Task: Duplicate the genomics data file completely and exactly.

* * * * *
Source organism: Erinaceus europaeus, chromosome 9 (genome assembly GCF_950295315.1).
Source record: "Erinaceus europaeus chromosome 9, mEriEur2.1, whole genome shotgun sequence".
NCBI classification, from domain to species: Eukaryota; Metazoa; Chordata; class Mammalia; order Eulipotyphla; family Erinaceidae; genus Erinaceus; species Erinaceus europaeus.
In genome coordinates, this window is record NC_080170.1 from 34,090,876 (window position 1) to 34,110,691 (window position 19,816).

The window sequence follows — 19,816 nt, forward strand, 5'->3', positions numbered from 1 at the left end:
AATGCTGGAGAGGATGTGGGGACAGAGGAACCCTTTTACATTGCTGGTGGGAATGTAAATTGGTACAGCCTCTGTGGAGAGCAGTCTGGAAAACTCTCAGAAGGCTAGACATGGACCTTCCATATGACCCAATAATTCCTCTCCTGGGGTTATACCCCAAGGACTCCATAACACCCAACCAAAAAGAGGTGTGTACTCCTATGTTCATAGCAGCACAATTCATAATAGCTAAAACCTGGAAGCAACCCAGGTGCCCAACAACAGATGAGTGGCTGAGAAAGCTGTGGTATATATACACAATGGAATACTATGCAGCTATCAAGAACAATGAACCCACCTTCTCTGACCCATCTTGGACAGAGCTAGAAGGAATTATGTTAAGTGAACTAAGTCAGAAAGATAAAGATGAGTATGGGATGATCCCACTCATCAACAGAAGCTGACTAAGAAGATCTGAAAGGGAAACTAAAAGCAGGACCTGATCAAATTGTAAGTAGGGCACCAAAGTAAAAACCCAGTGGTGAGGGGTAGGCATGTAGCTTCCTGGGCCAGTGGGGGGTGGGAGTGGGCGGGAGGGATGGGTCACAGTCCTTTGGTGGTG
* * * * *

Source organism: Erinaceus europaeus, chromosome 9 (genome assembly GCF_950295315.1).
Source record: "Erinaceus europaeus chromosome 9, mEriEur2.1, whole genome shotgun sequence".
NCBI classification, from domain to species: Eukaryota; Metazoa; Chordata; class Mammalia; order Eulipotyphla; family Erinaceidae; genus Erinaceus; species Erinaceus europaeus.
In genome coordinates, this window is record NC_080170.1 from 34,090,876 (window position 1) to 34,110,691 (window position 19,816).

The window sequence follows — 19,816 nt, forward strand, 5'->3', positions numbered from 1 at the left end:
AATGCTGGAGAGGATGTGGGGACAGAGGAACCCTTTTACATTGCTGGTGGGAATGTAAATTGGTACAGCCTCTGTGGAGAGCAGTCTGGAAAACTCTCAGAAGGCTAGACATGGACCTTCCATATGACCCAATAATTCCTCTCCTGGGGTTATACCCCAAGGACTCCATAACACCCAACCAAAAAGAGGTGTGTACTCCTATGTTCATAGCAGCACAATTCATAATAGCTAAAACCTGGAAGCAACCCAGGTGCCCAACAACAGATGAGTGGCTGAGAAAGCTGTGGTATATATACACAATGGAATACTATGCAGCTATCAAGAACAATGAACCCACCTTCTCTGACCCATCTTGGACAGAGCTAGAAGGAATTATGTTAAGTGAACTAAGTCAGAAAGATAAAGATGAGTATGGGATGATCCCACTCATCAACAGAAGCTGACTAAGAAGATCTGAAAGGGAAACTAAAAGCAGGACCTGATCAAATTGTAAGTAGGGCACCAAAGTAAAAACCCAGTGGTGAGGGGTAGGCATGTAGCTTCCTGGGCCAGTGGGGGGTGGGAGTGGGCGGGAGGGATGGGTCACAGTCCTTTGGTGGTG